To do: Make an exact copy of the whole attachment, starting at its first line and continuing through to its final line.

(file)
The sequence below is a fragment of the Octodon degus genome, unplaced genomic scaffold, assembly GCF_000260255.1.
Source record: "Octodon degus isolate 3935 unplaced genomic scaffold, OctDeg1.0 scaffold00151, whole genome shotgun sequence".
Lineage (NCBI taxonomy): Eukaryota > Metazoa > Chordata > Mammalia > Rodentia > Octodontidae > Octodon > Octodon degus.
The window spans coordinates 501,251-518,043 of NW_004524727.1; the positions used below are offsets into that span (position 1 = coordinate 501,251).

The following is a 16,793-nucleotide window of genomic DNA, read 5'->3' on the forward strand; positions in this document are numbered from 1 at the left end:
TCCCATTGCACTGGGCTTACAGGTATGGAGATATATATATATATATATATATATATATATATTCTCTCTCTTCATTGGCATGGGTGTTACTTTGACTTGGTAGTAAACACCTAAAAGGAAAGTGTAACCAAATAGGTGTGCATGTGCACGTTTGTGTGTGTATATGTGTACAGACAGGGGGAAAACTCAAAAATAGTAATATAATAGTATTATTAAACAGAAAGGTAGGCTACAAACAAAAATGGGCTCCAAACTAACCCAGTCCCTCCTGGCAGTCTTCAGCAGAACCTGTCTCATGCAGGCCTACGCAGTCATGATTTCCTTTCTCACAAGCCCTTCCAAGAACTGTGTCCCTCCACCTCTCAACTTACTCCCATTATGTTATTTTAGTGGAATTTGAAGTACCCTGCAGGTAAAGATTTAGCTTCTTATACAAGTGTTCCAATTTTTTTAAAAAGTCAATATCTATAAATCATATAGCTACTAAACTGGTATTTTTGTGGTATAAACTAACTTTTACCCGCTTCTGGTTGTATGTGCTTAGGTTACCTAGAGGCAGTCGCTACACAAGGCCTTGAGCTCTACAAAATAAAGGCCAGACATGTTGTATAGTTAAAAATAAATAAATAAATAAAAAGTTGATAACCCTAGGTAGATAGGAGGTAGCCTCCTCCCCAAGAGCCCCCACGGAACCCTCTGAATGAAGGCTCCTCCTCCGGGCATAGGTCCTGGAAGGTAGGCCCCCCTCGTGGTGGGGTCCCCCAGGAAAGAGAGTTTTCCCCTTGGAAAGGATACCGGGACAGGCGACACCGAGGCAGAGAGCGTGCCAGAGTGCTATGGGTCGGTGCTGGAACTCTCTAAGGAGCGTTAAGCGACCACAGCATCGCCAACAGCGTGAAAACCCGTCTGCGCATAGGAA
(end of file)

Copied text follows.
The sequence below is a fragment of the Octodon degus genome, unplaced genomic scaffold, assembly GCF_000260255.1.
Source record: "Octodon degus isolate 3935 unplaced genomic scaffold, OctDeg1.0 scaffold00151, whole genome shotgun sequence".
Lineage (NCBI taxonomy): Eukaryota > Metazoa > Chordata > Mammalia > Rodentia > Octodontidae > Octodon > Octodon degus.
The window spans coordinates 501,251-518,043 of NW_004524727.1; the positions used below are offsets into that span (position 1 = coordinate 501,251).

The following is a 16,793-nucleotide window of genomic DNA, read 5'->3' on the forward strand; positions in this document are numbered from 1 at the left end:
TCCCATTGCACTGGGCTTACAGGTATGGAGATATATATATATATATATATATATATATATATTCTCTCTCTTCATTGGCATGGGTGTTACTTTGACTTGGTAGTAAACACCTAAAAGGAAAGTGTAACCAAATAGGTGTGCATGTGCACGTTTGTGTGTGTATATGTGTACAGACAGGGGGAAAACTCAAAAATAGTAATATAATAGTATTATTAAACAGAAAGGTAGGCTACAAACAAAAATGGGCTCCAAACTAACCCAGTCCCTCCTGGCAGTCTTCAGCAGAACCTGTCTCATGCAGGCCTACGCAGTCATGATTTCCTTTCTCACAAGCCCTTCCAAGAACTGTGTCCCTCCACCTCTCAACTTACTCCCATTATGTTATTTTAGTGGAATTTGAAGTACCCTGCAGGTAAAGATTTAGCTTCTTATACAAGTGTTCCAATTTTTTTAAAAAGTCAATATCTATAAATCATATAGCTACTAAACTGGTATTTTTGTGGTATAAACTAACTTTTACCCGCTTCTGGTTGTATGTGCTTAGGTTACCTAGAGGCAGTCGCTACACAAGGCCTTGAGCTCTACAAAATAAAGGCCAGACATGTTGTATAGTTAAAAATAAATAAATAAATAAAAAGTTGATAACCCTAGGTAGATAGGAGGTAGCCTCCTCCCCAAGAGCCCCCACGGAACCCTCTGAATGAAGGCTCCTCCTCCGGGCATAGGTCCTGGAAGGTAGGCCCCCCTCGTGGTGGGGTCCCCCAGGAAAGAGAGTTTTCCCCTTGGAAAGGATACCGGGACAGGCGACACCGAGGCAGAGAGCGTGCCAGAGTGCTATGGGTCGGTGCTGGAACTCTCTAAGGAGCGTTAAGCGACCACAGCATCGCCAACAGCGTGAAAACCCGTCTGCGCATAGGAA